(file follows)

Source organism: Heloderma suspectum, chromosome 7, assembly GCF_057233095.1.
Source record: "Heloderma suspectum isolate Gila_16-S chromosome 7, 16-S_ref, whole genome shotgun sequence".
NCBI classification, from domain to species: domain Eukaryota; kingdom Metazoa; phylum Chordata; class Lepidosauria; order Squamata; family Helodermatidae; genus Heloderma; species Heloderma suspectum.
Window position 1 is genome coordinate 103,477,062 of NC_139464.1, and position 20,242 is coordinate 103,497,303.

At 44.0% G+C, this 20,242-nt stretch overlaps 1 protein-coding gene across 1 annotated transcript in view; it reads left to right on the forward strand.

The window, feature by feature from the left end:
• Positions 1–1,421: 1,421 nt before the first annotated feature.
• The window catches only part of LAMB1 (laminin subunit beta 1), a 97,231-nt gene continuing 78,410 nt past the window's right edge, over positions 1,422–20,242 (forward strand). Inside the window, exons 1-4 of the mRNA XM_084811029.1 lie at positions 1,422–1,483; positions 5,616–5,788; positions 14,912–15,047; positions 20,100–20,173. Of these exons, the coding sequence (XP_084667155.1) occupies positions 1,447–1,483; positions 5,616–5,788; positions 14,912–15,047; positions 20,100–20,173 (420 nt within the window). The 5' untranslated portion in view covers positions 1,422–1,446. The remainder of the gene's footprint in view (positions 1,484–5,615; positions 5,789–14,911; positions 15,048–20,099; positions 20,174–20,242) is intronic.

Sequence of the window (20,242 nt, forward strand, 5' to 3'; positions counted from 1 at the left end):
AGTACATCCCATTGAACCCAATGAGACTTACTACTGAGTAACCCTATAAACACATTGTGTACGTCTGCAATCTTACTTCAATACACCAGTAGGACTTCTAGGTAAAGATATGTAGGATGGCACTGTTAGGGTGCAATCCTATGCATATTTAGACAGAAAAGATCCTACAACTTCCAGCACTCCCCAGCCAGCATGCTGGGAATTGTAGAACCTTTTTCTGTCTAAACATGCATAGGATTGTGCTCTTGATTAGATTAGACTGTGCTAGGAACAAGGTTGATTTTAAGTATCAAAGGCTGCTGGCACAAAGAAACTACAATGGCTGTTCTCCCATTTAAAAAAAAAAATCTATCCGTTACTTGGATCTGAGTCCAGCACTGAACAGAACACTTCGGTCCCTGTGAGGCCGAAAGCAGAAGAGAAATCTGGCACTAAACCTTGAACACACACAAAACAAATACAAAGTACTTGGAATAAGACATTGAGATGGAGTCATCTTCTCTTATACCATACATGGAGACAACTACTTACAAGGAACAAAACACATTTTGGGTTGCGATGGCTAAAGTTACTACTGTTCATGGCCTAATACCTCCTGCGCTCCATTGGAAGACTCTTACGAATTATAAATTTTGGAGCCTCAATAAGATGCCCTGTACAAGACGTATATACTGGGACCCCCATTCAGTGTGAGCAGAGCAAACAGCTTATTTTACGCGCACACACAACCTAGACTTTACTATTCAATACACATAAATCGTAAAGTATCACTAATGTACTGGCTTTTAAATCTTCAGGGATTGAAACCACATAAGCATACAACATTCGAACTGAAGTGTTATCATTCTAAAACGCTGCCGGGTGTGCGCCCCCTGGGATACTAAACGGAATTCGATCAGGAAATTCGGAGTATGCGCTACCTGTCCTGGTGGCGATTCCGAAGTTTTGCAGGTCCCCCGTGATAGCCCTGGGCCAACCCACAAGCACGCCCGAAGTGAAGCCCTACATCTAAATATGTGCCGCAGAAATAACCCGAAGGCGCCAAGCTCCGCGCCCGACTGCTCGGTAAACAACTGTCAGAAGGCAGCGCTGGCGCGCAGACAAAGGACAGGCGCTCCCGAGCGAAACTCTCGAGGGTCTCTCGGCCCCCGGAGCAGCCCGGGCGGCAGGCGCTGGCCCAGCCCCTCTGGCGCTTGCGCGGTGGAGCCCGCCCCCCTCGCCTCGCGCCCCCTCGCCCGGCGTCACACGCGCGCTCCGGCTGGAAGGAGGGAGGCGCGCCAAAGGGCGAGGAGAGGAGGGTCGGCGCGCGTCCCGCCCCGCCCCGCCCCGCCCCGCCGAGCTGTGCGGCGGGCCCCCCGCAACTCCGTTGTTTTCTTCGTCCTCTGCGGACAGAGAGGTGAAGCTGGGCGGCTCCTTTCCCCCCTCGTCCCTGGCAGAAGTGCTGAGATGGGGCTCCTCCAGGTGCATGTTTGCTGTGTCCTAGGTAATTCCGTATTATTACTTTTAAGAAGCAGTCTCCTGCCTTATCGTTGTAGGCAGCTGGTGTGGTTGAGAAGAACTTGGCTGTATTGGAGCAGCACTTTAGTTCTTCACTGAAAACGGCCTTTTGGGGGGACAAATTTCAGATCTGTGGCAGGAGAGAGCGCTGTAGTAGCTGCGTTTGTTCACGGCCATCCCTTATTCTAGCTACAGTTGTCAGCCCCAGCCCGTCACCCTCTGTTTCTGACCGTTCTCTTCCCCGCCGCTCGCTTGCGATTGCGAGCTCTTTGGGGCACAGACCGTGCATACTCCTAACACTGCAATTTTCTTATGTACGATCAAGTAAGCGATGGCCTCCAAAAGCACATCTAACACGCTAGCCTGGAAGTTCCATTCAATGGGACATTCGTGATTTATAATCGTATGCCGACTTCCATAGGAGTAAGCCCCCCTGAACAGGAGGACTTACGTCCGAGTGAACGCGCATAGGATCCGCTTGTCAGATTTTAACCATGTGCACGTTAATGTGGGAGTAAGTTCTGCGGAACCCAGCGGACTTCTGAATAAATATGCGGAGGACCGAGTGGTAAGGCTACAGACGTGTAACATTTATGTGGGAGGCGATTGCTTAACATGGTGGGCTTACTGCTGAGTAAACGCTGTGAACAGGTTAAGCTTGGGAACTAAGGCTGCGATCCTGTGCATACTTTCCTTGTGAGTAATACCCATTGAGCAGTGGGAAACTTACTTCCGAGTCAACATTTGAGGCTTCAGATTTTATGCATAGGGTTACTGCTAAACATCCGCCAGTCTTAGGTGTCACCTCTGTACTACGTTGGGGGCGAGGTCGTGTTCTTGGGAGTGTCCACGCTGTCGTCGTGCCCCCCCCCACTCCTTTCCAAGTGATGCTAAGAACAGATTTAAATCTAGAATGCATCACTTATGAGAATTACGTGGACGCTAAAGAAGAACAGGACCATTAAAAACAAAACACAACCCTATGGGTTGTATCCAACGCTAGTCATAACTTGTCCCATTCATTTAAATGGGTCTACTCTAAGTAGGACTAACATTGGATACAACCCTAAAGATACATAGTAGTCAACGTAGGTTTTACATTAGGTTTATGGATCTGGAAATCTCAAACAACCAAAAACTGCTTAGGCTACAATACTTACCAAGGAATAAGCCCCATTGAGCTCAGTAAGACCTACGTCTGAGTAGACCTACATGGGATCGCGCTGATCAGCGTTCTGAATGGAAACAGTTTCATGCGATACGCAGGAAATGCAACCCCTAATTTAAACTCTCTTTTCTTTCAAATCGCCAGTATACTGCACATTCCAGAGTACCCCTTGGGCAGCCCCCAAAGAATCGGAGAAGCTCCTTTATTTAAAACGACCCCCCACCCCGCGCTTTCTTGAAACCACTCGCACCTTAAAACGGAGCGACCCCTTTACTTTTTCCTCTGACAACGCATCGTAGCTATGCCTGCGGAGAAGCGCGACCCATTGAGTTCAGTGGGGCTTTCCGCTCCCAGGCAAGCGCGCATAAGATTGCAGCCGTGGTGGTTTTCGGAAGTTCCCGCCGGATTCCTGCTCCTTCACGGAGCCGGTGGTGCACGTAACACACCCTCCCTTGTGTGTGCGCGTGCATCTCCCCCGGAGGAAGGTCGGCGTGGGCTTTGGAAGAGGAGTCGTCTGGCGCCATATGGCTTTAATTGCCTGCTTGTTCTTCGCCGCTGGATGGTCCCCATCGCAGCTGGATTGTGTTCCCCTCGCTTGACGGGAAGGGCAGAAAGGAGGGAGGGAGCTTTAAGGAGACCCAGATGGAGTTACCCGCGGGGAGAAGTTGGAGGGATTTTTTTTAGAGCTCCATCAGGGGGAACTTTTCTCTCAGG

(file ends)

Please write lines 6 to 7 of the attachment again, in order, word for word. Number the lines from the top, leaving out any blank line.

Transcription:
The window, feature by feature from the left end:
• Positions 1–1,421: 1,421 nt before the first annotated feature.